“Sure, why not. I have nothing else to do until the bus comes.” I was being polite. Pleasant or not, I wasn’t convinced his story was going to make me feel any better.

“Alright, then. I remember the day as if it were just yesterday, although many years have passed.” He took a deep breath and let it out slowly and settled back on the bench as he began to weave his tale. It took only a moment to know that the story was real to him and I was drawn in, like an observer unseen and sitting in the darkness of a theatrical presentation. His words were heartfelt as he continued.

“As I said, it was a winter just like this one – the winter of 1971, as a matter of fact. I was an irresponsible, young rascal of the highest order.”

He snickered softly and you could sense that he saw again in his mind the scenes of that day.

“I was wrapped up in sex, drugs and rock and roll. And I was on the path to eventual destruction, I am sure. And I was not alone in my drive to oblivion, either. Several friends, so-called, were sharing the view with me along that road. We were partiers, all of us. Hard partiers.”

Suddenly, it was as if only he and I existed in the world at that moment. There was an utter and complete stillness that enveloped us. No traffic noises, no sounds at all, but for the voice of this one old man. Even my chattering teeth and heavy breathing had ceased to be noticeable. I hung on every word this man spoke, unable to pry my attention from him.

“…so there we were, Dan and I, sitting at the kitchen table, high on LSD and rambling about some inane thing that we must have thought to be very clever and insightful at the time. That’s when it happened….”

He paused in a far-away gaze and sat silent with the hint of a smile on his face.

“What? What happened?” My voice seemed like a noisy intruder in the quiet that surrounded us.

“The Holy Ghost, son. Suddenly we were not alone anymore. We both knew it, too. There was no denying it for either of us. One moment we were just two stoned idiots sitting there talking and the next we had our minds blown totally by the presence of God.” He chuckled again.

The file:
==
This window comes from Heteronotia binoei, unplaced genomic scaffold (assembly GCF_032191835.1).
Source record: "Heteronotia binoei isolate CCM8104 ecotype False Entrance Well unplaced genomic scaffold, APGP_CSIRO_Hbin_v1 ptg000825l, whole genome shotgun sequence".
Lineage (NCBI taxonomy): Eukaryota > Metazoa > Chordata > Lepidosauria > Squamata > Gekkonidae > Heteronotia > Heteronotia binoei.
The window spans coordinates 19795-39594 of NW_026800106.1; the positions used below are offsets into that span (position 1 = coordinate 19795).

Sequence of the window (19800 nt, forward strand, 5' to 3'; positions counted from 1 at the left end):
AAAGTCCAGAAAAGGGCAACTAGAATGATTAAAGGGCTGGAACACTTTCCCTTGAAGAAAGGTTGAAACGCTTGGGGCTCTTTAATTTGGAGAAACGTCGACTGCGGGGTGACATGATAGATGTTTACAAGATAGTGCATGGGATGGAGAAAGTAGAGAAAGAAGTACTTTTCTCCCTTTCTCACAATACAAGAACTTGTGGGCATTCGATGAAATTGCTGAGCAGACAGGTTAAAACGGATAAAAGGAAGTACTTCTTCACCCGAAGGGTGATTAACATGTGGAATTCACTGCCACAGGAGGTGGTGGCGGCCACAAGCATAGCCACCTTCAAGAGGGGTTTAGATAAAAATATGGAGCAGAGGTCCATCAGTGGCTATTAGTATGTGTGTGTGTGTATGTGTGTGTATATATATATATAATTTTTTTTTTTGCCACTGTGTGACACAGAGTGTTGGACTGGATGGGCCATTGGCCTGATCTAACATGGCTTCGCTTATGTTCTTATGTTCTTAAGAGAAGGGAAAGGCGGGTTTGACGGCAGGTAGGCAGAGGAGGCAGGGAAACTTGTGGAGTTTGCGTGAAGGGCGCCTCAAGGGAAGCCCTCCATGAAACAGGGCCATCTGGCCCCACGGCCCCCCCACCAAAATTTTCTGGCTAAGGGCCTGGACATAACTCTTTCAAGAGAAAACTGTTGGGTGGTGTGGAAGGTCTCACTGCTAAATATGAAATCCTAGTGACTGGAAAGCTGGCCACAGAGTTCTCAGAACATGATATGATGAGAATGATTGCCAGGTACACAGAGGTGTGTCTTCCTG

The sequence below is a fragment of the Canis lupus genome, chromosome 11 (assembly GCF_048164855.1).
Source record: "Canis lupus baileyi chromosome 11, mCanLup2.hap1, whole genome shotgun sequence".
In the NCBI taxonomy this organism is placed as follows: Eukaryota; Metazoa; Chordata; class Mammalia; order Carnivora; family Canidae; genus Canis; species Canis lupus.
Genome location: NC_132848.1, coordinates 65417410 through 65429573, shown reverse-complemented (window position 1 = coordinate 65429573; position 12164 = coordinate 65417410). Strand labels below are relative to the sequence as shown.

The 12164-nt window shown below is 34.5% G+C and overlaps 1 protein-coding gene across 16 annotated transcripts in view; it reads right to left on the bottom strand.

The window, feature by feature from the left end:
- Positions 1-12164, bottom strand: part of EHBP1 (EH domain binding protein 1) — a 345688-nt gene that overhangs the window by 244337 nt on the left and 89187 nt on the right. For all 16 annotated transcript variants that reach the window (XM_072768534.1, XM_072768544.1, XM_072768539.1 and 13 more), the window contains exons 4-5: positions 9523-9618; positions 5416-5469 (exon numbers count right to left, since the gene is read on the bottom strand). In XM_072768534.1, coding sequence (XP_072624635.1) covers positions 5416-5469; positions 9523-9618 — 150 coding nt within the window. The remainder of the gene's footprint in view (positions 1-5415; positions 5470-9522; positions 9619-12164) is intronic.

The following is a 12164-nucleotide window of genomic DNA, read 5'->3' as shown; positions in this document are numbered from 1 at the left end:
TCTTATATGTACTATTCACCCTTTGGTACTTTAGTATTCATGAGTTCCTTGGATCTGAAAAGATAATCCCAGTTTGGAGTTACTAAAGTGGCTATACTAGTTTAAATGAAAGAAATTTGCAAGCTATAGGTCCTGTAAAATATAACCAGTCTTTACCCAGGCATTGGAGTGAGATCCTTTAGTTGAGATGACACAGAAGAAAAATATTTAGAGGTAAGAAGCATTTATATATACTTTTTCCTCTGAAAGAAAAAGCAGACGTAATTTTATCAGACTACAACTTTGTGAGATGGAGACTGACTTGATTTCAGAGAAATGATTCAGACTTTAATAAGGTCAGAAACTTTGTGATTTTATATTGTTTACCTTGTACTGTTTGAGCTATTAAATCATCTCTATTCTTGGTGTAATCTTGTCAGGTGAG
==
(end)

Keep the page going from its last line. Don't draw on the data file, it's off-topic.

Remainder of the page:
“LSD is a powerful drug, but this…oh, this…this was something neither of us had ever experienced in our short and impetuous lives. It was every bit like a Klieg light in total darkness. It was as if someone had snapped on a switch and suddenly we were in a different realm, you know?”

Of course I didn’t. There was no way I could, but I nodded and he continued. The strange thing is, I no longer thought him crazy. I should have, with a tale such as he was relating to me at the moment, but he was genuine in his belief that it had happened and, for some unknown and unexplainable reason, I could not disbelieve it either.

“God never takes away your personal moral agency, son. The question implied that night was, ‘is it revelation or is it hallucination?’ We both knew the answer to that one immediately. There was no denying that we both were experiencing the same event. No drug, no matter how powerful, does that. And this…..this was so much more powerful than the drug ever could have been. It eclipsed any drug-induced experience I or any man had ever had in the history of the world, I assure you. The feeling of pure and utter love was tangible, so thick you could cut it with a knife. It was like a big hug from someone you have a mutual love with.”

He stared off into space for a moment in private reverie before proceeding.

“The next several hours were spent in receiving revelation. If you have never felt pure intelligence pour into you, you have no concept of the exhilaration and joy that it brings. It was as if we were plugged into the great cosmic switchboard and suddenly knew things we had never even conceived of before. Just suddenly knew them to be true. And later they proved to be so, too.”